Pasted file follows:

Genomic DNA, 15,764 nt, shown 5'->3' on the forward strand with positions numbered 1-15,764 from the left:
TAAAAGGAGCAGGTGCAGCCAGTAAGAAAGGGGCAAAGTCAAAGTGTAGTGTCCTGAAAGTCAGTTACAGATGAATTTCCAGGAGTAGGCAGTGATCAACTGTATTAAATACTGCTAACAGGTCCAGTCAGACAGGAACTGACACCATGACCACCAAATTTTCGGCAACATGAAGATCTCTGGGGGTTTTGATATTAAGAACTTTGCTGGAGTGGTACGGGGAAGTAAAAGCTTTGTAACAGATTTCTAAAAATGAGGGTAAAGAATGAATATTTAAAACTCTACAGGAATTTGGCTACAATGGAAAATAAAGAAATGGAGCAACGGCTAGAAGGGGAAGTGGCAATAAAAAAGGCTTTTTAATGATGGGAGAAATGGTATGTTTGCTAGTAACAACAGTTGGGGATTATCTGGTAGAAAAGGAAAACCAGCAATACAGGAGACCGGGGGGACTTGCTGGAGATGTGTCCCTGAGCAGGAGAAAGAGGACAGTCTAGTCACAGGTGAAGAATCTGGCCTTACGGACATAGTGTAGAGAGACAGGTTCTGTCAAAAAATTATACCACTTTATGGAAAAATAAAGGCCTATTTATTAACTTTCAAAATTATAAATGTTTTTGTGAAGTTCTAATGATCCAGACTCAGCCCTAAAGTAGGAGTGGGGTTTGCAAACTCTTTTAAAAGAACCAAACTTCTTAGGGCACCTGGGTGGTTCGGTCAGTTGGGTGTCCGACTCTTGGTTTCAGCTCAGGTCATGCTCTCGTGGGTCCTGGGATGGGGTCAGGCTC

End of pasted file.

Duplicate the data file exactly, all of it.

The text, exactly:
Genomic DNA, 15,764 nt, shown 5'->3' on the forward strand with positions numbered 1-15,764 from the left:
TAAAAGGAGCAGGTGCAGCCAGTAAGAAAGGGGCAAAGTCAAAGTGTAGTGTCCTGAAAGTCAGTTACAGATGAATTTCCAGGAGTAGGCAGTGATCAACTGTATTAAATACTGCTAACAGGTCCAGTCAGACAGGAACTGACACCATGACCACCAAATTTTCGGCAACATGAAGATCTCTGGGGGTTTTGATATTAAGAACTTTGCTGGAGTGGTACGGGGAAGTAAAAGCTTTGTAACAGATTTCTAAAAATGAGGGTAAAGAATGAATATTTAAAACTCTACAGGAATTTGGCTACAATGGAAAATAAAGAAATGGAGCAACGGCTAGAAGGGGAAGTGGCAATAAAAAAGGCTTTTTAATGATGGGAGAAATGGTATGTTTGCTAGTAACAACAGTTGGGGATTATCTGGTAGAAAAGGAAAACCAGCAATACAGGAGACCGGGGGGACTTGCTGGAGATGTGTCCCTGAGCAGGAGAAAGAGGACAGTCTAGTCACAGGTGAAGAATCTGGCCTTACGGACATAGTGTAGAGAGACAGGTTCTGTCAAAAAATTATACCACTTTATGGAAAAATAAAGGCCTATTTATTAACTTTCAAAATTATAAATGTTTTTGTGAAGTTCTAATGATCCAGACTCAGCCCTAAAGTAGGAGTGGGGTTTGCAAACTCTTTTAAAAGAACCAAACTTCTTAGGGCACCTGGGTGGTTCGGTCAGTTGGGTGTCCGACTCTTGGTTTCAGCTCAGGTCATGCTCTCGTGGGTCCTGGGATGGGGTCAGGCTC